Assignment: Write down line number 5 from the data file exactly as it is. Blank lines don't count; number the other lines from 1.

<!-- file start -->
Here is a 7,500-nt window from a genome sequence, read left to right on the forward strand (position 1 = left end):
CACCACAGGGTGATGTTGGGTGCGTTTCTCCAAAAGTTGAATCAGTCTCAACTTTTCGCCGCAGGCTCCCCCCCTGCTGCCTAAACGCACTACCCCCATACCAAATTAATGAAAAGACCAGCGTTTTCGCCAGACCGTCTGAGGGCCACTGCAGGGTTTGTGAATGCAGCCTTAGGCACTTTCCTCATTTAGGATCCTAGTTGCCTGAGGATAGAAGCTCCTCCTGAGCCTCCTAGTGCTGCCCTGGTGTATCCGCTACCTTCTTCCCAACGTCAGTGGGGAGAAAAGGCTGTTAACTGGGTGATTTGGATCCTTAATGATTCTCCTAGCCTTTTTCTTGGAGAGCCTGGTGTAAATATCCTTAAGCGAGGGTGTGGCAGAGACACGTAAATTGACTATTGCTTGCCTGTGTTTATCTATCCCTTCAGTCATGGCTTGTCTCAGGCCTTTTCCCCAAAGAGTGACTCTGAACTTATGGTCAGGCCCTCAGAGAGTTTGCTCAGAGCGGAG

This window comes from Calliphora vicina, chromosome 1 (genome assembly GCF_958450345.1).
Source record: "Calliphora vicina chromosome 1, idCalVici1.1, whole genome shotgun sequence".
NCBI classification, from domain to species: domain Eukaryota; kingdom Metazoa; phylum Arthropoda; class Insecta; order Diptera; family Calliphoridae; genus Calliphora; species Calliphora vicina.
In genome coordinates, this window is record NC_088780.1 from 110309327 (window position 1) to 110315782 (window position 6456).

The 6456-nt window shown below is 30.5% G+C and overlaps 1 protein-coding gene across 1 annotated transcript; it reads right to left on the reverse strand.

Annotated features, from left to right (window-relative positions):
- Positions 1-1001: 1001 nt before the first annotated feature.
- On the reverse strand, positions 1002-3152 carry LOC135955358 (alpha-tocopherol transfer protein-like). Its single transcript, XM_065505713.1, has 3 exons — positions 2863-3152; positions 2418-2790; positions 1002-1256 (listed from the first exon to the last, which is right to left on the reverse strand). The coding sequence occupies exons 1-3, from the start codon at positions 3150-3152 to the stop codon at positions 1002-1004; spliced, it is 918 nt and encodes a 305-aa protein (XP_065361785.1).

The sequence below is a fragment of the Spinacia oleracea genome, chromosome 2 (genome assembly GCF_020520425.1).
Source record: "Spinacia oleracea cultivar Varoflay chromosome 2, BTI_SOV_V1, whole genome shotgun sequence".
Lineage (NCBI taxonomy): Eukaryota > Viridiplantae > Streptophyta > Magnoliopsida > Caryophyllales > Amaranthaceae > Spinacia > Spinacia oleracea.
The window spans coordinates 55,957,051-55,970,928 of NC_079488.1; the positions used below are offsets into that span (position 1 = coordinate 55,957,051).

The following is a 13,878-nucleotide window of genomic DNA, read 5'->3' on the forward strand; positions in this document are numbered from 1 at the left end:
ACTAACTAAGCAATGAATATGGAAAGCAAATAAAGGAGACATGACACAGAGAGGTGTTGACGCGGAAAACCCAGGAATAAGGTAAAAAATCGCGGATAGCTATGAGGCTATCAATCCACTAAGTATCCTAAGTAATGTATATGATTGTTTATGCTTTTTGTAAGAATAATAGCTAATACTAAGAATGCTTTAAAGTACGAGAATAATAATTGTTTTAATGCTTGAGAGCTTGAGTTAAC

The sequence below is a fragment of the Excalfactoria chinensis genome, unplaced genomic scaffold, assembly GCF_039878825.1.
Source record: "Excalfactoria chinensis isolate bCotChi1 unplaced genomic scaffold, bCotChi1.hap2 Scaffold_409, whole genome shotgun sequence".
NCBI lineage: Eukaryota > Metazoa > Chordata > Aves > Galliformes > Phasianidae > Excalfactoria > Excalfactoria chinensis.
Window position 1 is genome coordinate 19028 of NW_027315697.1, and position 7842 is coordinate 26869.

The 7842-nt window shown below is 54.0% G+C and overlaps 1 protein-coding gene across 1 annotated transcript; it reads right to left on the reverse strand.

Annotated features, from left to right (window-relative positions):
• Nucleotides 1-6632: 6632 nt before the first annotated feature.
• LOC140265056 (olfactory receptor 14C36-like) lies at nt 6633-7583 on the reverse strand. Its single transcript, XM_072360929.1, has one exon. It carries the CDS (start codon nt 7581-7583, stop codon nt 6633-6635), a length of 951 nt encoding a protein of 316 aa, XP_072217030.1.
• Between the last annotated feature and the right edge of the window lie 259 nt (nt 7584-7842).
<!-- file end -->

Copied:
NCBI classification, from domain to species: domain Eukaryota; kingdom Metazoa; phylum Arthropoda; class Insecta; order Diptera; family Calliphoridae; genus Calliphora; species Calliphora vicina.